30 Framework for Assessment and Intervention All partner agencies must ensure staff have an awareness of adult protection issues and a working knowledge of systems and practice Social work is lead agency Referrals require full referral information Principles applied Referral to police if it is believed a criminal offence may have been committed Refer to full procedures

31 Your Initial Practical Responsibilities You witness, suspect or receive information about abuse: ØTalk to victim seek consent to take action. ØWhere person does not give consent for action, discuss with line manager. Emergency - contact appropriate emergency service. Consult with line manager/supervisor (if unavailable an alternative manager): ØTo refer to local authority social work department. ØTo refer to police where indications of a criminal offence (referral discussion to decide on appropriate action if victim does not wish to make complaint).

32 Referral process Refer to the community care team for the area in which the adult lives Enquiry and Information Team Prestwick, Kyle St, Riverside/Holmston, Maybole Or, if known to a specialist team Adult mental health, elderly mental health, learning disability, physical disability, sensory impairment Young adults; disability, throughcare Initial inquiries; check with appropriate others, eg, NHS SSW/DepMan consider information and determine ASP or other action, eg, care management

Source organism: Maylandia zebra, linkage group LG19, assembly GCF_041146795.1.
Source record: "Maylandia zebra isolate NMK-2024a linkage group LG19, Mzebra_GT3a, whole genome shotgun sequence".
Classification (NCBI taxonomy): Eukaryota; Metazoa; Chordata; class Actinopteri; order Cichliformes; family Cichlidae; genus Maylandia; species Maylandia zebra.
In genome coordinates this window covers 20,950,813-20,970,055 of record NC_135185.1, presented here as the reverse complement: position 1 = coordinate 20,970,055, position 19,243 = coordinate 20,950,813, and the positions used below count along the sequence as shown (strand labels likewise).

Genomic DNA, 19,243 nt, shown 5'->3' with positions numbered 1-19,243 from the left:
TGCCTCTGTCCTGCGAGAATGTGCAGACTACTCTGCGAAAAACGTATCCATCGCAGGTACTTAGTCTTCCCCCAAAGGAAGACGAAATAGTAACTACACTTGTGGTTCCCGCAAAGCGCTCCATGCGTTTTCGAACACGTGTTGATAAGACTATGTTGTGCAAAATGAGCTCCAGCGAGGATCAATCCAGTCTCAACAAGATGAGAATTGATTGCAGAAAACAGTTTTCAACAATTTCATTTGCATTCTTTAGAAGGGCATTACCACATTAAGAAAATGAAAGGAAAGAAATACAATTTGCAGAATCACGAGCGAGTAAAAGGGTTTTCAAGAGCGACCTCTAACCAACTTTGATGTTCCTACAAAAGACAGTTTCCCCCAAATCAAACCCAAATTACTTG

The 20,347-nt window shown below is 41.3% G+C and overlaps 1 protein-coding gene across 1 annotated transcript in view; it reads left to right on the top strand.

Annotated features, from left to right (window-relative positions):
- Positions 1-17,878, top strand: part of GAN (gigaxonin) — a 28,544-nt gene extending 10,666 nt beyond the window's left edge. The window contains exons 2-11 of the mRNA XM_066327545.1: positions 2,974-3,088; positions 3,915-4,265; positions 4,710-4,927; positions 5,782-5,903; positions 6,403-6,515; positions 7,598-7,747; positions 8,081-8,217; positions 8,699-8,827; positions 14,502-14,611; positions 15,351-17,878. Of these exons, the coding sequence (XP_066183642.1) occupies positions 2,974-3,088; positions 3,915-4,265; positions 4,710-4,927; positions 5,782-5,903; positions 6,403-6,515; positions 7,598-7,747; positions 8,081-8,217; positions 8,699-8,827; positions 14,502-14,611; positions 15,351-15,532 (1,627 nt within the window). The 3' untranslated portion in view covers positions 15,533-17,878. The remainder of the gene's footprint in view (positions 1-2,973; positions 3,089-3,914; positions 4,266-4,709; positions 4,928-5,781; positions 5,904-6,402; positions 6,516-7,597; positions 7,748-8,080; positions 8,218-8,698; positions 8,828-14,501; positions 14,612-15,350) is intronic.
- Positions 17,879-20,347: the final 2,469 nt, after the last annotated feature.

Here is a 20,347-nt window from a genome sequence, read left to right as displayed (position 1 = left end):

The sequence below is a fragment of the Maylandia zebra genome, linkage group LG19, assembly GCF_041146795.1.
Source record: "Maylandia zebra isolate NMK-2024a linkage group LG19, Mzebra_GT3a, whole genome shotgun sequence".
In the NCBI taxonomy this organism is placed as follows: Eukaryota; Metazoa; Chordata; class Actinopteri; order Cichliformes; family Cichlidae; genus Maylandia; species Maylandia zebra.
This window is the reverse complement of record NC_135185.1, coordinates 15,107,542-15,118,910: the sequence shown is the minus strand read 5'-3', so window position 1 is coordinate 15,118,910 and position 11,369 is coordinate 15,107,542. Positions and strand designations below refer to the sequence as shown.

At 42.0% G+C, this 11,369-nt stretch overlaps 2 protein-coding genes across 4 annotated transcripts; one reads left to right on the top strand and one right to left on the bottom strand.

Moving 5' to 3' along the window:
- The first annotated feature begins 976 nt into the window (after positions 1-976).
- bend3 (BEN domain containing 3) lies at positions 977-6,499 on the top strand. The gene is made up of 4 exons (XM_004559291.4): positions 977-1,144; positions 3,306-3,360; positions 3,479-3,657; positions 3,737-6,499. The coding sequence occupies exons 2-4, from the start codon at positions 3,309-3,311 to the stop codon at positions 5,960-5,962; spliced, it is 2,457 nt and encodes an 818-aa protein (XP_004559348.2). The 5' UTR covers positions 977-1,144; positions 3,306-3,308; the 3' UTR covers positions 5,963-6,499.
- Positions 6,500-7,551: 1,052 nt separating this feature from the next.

33 Referral process – young adults In addition to the referral routes listed previously, if a young adult of 16/17 is at risk of harm Establish if an order under children’s legislation is in place  If so, refer to the relevant C&F team  If not or not known, refer to relevant community care team Initial inquiries; check with appropriate others, eg, NHS SSW/DepMan consider information and determine ASP or other action, eg, care management

34 Initial Actions SSW/DepMan decide on level of investigation and plan Consider; consent, capacity, risk, services Safeguard the adult Professional judgement of recorded facts Context, degree, frequency, effect, outcomes Extent of harm, impact, a pattern, intent, legality, urgency Council Officer investigative role Investigation visit within 24 hours – council officer along with other appropriate person Case conference within 10 working days.

35 Case conference Purpose – to make decisions about support and protection Multi-agency; shared responsibilities Convened by SSW/DepMan Considers; – risk management and protection plan (JIT docs) – Inclusion of the adult – Legal options

36 Final pub quiz Describe definitions; – Of an adult at risk of harm – The 3 point test Define the principles What do we mean by ‘consent’, ‘capacity’ and ‘risk’ Answer the ‘martini’ question Describe some of the ways an adult might be harmed What protection orders are available What other laws are relevant Who are the partner agencies Who can carry out inquiries

37 Good practice in ASP Don’t promise to keep secrets. Don’t place yourself at risk Explain what you are going to do Protect people Accept responsibility Work in partnership Share and record information Be tenacious

38 AYRSHIRE ADULT SUPPORT & PROTECTION PROCEDURES NHS Ayrshire & Arran North Ayrshire Council, East Ayrshire Council, South Ayrshire Council, Strathclyde Police